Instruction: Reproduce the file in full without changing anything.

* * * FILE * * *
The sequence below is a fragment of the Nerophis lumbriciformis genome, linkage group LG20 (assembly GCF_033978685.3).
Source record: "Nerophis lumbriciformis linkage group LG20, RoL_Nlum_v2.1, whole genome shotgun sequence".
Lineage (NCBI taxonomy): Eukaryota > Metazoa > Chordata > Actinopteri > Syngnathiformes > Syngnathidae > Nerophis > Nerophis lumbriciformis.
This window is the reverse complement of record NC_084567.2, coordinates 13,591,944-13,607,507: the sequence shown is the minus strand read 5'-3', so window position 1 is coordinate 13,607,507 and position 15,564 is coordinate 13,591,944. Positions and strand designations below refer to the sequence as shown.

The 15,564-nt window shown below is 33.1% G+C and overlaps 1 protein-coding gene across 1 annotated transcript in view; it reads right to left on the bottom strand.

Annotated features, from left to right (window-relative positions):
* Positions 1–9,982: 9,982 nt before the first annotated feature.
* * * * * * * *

The sequence below is a fragment of the Nerophis lumbriciformis genome, linkage group LG20 (assembly GCF_033978685.3).
Source record: "Nerophis lumbriciformis linkage group LG20, RoL_Nlum_v2.1, whole genome shotgun sequence".
Lineage (NCBI taxonomy): Eukaryota > Metazoa > Chordata > Actinopteri > Syngnathiformes > Syngnathidae > Nerophis > Nerophis lumbriciformis.
This window is the reverse complement of record NC_084567.2, coordinates 13,591,944-13,607,507: the sequence shown is the minus strand read 5'-3', so window position 1 is coordinate 13,607,507 and position 15,564 is coordinate 13,591,944. Positions and strand designations below refer to the sequence as shown.

The 15,564-nt window shown below is 33.1% G+C and overlaps 1 protein-coding gene across 1 annotated transcript in view; it reads right to left on the bottom strand.

Annotated features, from left to right (window-relative positions):
* Positions 1–9,982: 9,982 nt before the first annotated feature.